A sampling of comments on Pausanias: 1.14.1–9

2017.12.28 | By Gregory Nagy

I continue from where I left off in Classical Inquiries 2017.12.21. Here on the cover page, I focus on what Pausanias says at 1.14.6 about the mystical birth of Erikhthonios. I show a painting that represents this birth as visualized in the fifth century BCE. Pictured here is the moment when the goddess Gē/Gaia, or Earth, who is the mother of Erikhthonios, is lifting her earthborn child and handing him over to the goddess Athena for safe keeping.

handing her child Erikhthonios over to the goddess Athena. Line drawing taken from W. H. Roscher, Ausführliches Lexikon der Griechischen und Römischen Mythologie, 6 vols. (Leipzig, 1884) 1:1305.
The goddess Gē/Gaia, handing her child Erikhthonios over to the goddess Athena. Line drawing taken from W. H. Roscher, Ausführliches Lexikon der Griechischen und Römischen Mythologie, 6 vols. (Leipzig, 1884) 1:1305.

 

The goddess Gaia, or Earth, handing her child Erikhthonios over to the goddess Athena. Red-figure kalyx-krater, c. 400 BCE, attributed to the Nikias Painter. Image courtesy of the Virginia Museum of Fine Arts, under a CC BY-NC 4.0 license.
The goddess Gē/Gaia, handing her child Erikhthonios over to the goddess Athena. Red-figure kalyx-krater, ca. 400 BCE, attributed to the Nikias Painter. Image courtesy of the Virginia Museum of Fine Arts, under a CC BY-NC 4.0 license.

 

{1.14.1} translation by Jones 1918, modified by GN 2017.12.28:

In this way did the period when the people of Epeiros reached their zenith come-to-a-catastrophic-end [kata-strephein]. Entering the Odeum [ōideion], one finds situated there, among other things that are also worthy of viewing [théā], a figure of Dionysus. Nearby is a fountain [krēnē] called Enneakrounos [‘Nine Streams’]; the way it is now is the way it had been arranged [kosmeîsthai] by Peisistratos. Unlike the cisterns [phreata] that are found all over the city, this fountain is really a freshwater spring [pēgē]. Looming over the fountain [krēnē] are two shrines [nāoi]. One of them is sacred to Demeter and the Maiden [Korē]. Inside the other one, a statue [agalma] of Triptolemos has been set up. I will write down [graphein] the things that pertain to him [= Triptolemos], but I will omit whatever part of the things-that-are-said [logos] pertains to Dēiopē.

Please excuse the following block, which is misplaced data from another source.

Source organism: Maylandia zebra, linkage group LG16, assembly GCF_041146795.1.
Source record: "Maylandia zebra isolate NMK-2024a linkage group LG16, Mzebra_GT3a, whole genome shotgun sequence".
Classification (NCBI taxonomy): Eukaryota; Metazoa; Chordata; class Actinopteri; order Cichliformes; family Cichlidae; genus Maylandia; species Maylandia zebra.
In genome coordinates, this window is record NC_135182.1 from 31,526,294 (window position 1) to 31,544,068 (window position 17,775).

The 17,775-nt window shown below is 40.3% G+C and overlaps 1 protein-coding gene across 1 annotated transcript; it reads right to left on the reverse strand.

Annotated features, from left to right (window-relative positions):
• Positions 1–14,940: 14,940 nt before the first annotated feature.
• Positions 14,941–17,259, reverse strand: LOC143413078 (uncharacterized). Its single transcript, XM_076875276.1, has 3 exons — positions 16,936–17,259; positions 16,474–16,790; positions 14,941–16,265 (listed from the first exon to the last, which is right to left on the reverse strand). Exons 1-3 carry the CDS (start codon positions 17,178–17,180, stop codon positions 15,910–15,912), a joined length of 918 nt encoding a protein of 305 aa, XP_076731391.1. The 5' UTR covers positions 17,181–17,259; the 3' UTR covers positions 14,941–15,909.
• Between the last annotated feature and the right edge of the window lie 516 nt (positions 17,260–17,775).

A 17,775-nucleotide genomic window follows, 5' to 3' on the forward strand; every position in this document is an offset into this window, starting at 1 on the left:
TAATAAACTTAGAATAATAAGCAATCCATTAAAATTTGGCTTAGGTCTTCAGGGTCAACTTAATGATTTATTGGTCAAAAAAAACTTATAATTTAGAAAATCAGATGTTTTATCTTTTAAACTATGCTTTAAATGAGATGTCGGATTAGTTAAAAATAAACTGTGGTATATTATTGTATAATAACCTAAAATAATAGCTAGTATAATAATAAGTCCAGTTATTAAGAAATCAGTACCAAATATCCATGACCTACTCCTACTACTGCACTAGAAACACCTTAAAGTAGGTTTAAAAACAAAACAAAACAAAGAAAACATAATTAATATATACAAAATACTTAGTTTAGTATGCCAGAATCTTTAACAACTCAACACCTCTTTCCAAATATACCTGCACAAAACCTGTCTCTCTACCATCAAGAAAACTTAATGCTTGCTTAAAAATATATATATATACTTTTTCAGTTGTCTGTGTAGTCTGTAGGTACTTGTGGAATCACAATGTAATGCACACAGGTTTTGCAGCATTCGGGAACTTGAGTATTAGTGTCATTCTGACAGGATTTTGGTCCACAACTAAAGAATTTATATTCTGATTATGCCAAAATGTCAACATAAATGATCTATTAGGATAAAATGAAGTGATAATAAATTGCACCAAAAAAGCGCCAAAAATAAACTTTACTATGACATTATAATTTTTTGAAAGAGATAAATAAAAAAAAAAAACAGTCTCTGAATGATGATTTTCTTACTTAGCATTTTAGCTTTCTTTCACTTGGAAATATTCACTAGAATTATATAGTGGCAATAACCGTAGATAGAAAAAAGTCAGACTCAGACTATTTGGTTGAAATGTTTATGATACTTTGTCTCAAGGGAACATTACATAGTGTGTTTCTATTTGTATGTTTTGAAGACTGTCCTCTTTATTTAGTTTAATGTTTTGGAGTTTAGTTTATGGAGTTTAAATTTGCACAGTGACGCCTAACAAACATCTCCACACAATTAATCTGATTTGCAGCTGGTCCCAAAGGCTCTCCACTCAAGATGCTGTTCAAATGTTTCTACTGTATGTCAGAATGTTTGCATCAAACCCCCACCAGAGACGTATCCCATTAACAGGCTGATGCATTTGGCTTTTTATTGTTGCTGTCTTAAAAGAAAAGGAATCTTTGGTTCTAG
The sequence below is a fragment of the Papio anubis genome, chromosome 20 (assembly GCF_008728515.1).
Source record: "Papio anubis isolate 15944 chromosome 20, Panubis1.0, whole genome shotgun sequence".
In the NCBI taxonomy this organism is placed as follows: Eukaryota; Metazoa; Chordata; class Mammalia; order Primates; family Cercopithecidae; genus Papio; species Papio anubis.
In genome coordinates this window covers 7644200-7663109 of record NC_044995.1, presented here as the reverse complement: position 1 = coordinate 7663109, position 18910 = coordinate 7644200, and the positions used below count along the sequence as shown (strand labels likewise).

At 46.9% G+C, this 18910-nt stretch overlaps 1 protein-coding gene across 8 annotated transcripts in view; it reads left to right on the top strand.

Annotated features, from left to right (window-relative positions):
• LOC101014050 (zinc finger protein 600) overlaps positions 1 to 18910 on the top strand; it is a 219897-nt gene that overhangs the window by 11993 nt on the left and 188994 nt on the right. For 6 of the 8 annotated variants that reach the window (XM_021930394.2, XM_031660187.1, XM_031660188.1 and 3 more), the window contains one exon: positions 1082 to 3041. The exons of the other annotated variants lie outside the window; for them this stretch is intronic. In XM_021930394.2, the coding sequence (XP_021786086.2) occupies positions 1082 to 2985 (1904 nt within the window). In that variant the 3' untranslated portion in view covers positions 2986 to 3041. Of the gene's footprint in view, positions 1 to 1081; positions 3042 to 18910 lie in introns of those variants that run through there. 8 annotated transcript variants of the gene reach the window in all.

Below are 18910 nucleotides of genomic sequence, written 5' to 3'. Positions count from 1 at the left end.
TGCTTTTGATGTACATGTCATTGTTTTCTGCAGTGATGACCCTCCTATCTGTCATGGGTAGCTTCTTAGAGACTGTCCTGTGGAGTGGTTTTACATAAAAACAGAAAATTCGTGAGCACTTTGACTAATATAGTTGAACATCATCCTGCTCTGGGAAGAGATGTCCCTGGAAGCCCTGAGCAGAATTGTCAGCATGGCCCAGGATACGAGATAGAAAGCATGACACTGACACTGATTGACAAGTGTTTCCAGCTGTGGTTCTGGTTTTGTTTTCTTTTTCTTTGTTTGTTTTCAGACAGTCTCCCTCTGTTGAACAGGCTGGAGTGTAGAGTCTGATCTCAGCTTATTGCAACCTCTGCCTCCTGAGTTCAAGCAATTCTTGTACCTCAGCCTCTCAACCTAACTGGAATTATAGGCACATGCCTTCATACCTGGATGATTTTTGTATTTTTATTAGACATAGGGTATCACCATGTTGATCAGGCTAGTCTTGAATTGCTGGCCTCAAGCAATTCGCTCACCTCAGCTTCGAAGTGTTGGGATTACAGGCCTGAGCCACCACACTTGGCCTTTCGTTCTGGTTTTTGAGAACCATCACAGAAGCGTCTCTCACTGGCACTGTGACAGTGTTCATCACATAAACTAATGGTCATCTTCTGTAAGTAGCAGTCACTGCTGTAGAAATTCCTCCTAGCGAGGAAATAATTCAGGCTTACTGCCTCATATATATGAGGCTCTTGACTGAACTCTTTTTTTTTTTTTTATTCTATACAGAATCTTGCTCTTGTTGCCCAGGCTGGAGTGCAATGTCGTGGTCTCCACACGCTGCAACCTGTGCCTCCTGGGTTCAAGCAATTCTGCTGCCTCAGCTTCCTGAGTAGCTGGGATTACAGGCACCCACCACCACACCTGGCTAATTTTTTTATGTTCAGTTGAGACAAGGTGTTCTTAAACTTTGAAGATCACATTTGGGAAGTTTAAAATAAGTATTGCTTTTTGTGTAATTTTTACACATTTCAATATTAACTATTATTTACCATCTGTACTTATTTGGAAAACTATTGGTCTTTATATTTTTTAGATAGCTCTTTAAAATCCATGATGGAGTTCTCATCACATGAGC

{1.14.1} subject heading(s): transition

We see here an abrupt transition from the narrative about Pyrrhos, which has just come to an end at 1.13.9.

{1.14.5} translation by Jones 1918, modified by GN 2017.12.28:

Still farther off is a shrine [nāos] of Eúkleia ‘she of good glory [kleos]’, this too being a dedication [anathēma] having to do with [the victory over] the Persians [Mēdoi] who had landed at Marathon. It is in-responsiveness-to [epi + dative case] this victory [nīkē] that the Athenians have- their most lofty -thoughts [phroneîn ‘have thoughts’ + malista ‘most of all’]. A special example is Aeschylus. When the completion [teleutē] of his life was coming into view for him, he reminisced [mnēmoneuein] not about any of his other deeds, even though he had reached such heights of glory [doxa] with his poetry [poiēsis] and with his participation in the naval battles of Artemision and at Salamis. Instead, he just wrote down [graphein] [in an epigram] his name, his father’s name, the name of his city of origin [= Athens], and how he had as his witnesses for affirming his manly-valor [andreiā] the grove [alsos] at Marathon- and the Persians [Mēdoi] who had landed there.

{1.14.5} subject heading(s): epi (+ dative case) ‘in responsiveness to’

The syntax of the preposition epi (+ dative case) is analyzed in my comment at 1.14.6. In the context of 1.14.6, the dative case that goes with the preposition epi there involves the persona of a cult hero, Erikhthonios. In the present context, there is no involvement of a hero, though the dead at Marathon were in the course of time treated as cult heroes. That is why I apply here as well my experimental translation ‘in responsiveness to’.

{1.14.6} translation by Jones 1918, modified by GN 2017.12.28:

Looming over the Kerameikos and the portico [stoā] called the King’s Portico [Stoā Baslileios] is a temple [nāos] of Hephaistos. No wonder [thauma], I thought, that next to it stands a statue [agalma] of Athena, because I know the thing-that-is-said [logos] in-responsiveness-to [epi + dative case] Erikhthonios. And when I saw that the statue [agalma] of Athena had gray [glaukoi] eyes I made-inquiries-and-found-out [heuriskein] that the myth [mūthos] comes from the Libyans. For it has been said by the Libyans that she is the daughter of Poseidon and of the [personified] lake [limnē] Tritonis, so that, for this reason, she has gray [glaukoi] eyes like Poseidon.

{1.14.6} subject heading(s): Erikhthonios; Erekhtheus; epi (+ dative case) ‘in responsiveness to’